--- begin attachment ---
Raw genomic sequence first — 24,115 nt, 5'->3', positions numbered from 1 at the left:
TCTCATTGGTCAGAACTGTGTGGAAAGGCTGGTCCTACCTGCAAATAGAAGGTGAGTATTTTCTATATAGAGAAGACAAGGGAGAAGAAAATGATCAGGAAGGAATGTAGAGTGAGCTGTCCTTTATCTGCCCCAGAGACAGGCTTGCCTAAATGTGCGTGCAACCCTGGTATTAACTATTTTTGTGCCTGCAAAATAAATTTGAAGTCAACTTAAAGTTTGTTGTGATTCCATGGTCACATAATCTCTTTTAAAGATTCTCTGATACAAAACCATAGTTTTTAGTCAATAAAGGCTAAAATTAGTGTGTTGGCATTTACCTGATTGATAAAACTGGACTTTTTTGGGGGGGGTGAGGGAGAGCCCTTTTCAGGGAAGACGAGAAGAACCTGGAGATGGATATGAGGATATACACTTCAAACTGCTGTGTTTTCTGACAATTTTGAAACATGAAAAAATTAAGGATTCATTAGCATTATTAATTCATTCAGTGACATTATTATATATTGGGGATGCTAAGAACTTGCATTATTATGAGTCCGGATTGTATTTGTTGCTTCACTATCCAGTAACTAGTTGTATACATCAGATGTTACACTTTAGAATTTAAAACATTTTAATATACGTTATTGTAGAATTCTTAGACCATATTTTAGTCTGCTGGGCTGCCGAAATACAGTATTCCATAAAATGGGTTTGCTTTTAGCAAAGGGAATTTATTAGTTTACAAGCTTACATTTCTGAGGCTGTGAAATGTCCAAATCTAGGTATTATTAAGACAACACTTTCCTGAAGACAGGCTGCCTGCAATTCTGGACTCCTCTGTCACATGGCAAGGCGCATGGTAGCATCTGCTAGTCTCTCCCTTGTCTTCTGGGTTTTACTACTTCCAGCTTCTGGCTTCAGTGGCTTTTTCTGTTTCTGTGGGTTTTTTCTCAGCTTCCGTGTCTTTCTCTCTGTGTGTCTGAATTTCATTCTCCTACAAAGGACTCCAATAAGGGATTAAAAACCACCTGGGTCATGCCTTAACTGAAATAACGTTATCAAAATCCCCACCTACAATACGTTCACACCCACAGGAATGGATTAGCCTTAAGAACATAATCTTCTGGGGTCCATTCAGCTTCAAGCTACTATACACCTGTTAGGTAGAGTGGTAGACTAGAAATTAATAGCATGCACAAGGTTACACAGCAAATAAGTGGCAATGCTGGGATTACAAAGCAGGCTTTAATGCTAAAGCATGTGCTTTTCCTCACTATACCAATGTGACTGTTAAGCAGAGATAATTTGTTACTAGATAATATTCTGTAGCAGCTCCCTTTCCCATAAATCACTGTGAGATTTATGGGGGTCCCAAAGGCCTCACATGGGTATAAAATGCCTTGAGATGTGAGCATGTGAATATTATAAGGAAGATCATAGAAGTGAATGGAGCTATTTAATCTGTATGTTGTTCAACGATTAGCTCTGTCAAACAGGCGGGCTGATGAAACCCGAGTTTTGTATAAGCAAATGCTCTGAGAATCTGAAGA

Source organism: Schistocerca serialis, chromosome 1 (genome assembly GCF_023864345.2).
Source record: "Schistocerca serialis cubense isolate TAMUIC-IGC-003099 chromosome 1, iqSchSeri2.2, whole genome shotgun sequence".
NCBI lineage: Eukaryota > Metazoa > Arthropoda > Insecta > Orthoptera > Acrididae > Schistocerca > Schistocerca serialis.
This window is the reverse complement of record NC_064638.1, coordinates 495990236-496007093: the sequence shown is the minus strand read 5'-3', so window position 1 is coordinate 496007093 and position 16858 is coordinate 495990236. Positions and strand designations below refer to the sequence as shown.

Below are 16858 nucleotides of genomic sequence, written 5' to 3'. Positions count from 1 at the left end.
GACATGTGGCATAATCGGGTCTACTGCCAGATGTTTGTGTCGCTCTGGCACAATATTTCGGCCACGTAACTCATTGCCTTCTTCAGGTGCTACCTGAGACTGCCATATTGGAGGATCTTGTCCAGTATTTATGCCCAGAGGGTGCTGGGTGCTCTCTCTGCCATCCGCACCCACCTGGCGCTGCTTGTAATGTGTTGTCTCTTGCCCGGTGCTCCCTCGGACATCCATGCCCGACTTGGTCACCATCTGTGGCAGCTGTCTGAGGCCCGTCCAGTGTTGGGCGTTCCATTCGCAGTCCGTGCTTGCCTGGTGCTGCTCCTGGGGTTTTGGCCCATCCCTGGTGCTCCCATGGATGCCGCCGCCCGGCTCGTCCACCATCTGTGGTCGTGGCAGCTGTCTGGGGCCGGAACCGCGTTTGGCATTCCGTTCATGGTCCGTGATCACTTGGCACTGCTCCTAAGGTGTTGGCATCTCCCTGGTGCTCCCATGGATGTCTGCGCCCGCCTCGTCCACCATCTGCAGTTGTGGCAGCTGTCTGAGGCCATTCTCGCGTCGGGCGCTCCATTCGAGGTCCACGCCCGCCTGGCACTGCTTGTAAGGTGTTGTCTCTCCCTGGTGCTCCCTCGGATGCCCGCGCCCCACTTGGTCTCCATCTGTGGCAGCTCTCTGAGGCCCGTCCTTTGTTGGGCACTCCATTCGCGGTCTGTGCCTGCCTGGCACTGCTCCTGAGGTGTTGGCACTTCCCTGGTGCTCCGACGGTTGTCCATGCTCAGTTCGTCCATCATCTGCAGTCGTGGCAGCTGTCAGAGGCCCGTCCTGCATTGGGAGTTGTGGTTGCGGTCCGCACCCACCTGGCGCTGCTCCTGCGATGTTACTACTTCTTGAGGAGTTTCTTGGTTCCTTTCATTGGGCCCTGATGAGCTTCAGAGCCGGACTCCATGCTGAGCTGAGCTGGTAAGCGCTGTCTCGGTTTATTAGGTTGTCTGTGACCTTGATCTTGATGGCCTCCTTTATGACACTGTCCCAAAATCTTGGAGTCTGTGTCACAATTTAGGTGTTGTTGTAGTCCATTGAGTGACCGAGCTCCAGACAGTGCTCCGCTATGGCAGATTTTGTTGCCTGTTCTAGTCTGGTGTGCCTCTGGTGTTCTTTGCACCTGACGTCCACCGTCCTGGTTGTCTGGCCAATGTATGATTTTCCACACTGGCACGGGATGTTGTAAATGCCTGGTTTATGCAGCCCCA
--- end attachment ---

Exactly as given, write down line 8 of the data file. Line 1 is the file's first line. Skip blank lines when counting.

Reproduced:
GACATGTGGCATAATCGGGTCTACTGCCAGATGTTTGTGTCGCTCTGGCACAATATTTCGGCCACGTAACTCATTGCCTTCTTCAGGTGCTACCTGAGACTGCCATATTGGAGGATCTTGTCCAGTATTTATGCCCAGAGGGTGCTGGGTGCTCTCTCTGCCATCCGCACCCACCTGGCGCTGCTTGTAATGTGTTGTCTCTTGCCCGGTGCTCCCTCGGACATCCATGCCCGACTTGGTCACCATCTGTGGCAGCTGTCTGAGGCCCGTCCAGTGTTGGGCGTTCCATTCGCAGTCCGTGCTTGCCTGGTGCTGCTCCTGGGGTTTTGGCCCATCCCTGGTGCTCCCATGGATGCCGCCGCCCGGCTCGTCCACCATCTGTGGTCGTGGCAGCTGTCTGGGGCCGGAACCGCGTTTGGCATTCCGTTCATGGTCCGTGATCACTTGGCACTGCTCCTAAGGTGTTGGCATCTCCCTGGTGCTCCCATGGATGTCTGCGCCCGCCTCGTCCACCATCTGCAGTTGTGGCAGCTGTCTGAGGCCATTCTCGCGTCGGGCGCTCCATTCGAGGTCCACGCCCGCCTGGCACTGCTTGTAAGGTGTTGTCTCTCCCTGGTGCTCCCTCGGATGCCCGCGCCCCACTTGGTCTCCATCTGTGGCAGCTCTCTGAGGCCCGTCCTTTGTTGGGCACTCCATTCGCGGTCTGTGCCTGCCTGGCACTGCTCCTGAGGTGTTGGCACTTCCCTGGTGCTCCGACGGTTGTCCATGCTCAGTTCGTCCATCATCTGCAGTCGTGGCAGCTGTCAGAGGCCCGTCCTGCATTGGGAGTTGTGGTTGCGGTCCGCACCCACCTGGCGCTGCTCCTGCGATGTTACTACTTCTTGAGGAGTTTCTTGGTTCCTTTCATTGGGCCCTGATGAGCTTCAGAGCCGGACTCCATGCTGAGCTGAGCTGGTAAGCGCTGTCTCGGTTTATTAGGTTGTCTGTGACCTTGATCTTGATGGCCTCCTTTATGACACTGTCCCAAAATCTTGGAGTCTGTGTCACAATTTAGGTGTTGTTGTAGTCCATTGAGTGACCGAGCTCCAGACAGTGCTCCGCTATGGCAGATTTTGTTGCCTGTTCTAGTCTGGTGTGCCTCTGGTGTTCTTTGCACCTGACGTCCACCGTCCTGGTTGTCTGGCCAATGTATGATTTTCCACACTGGCACGGGATGTTGTAAATGCCTGGTTTATGCAGCCCCA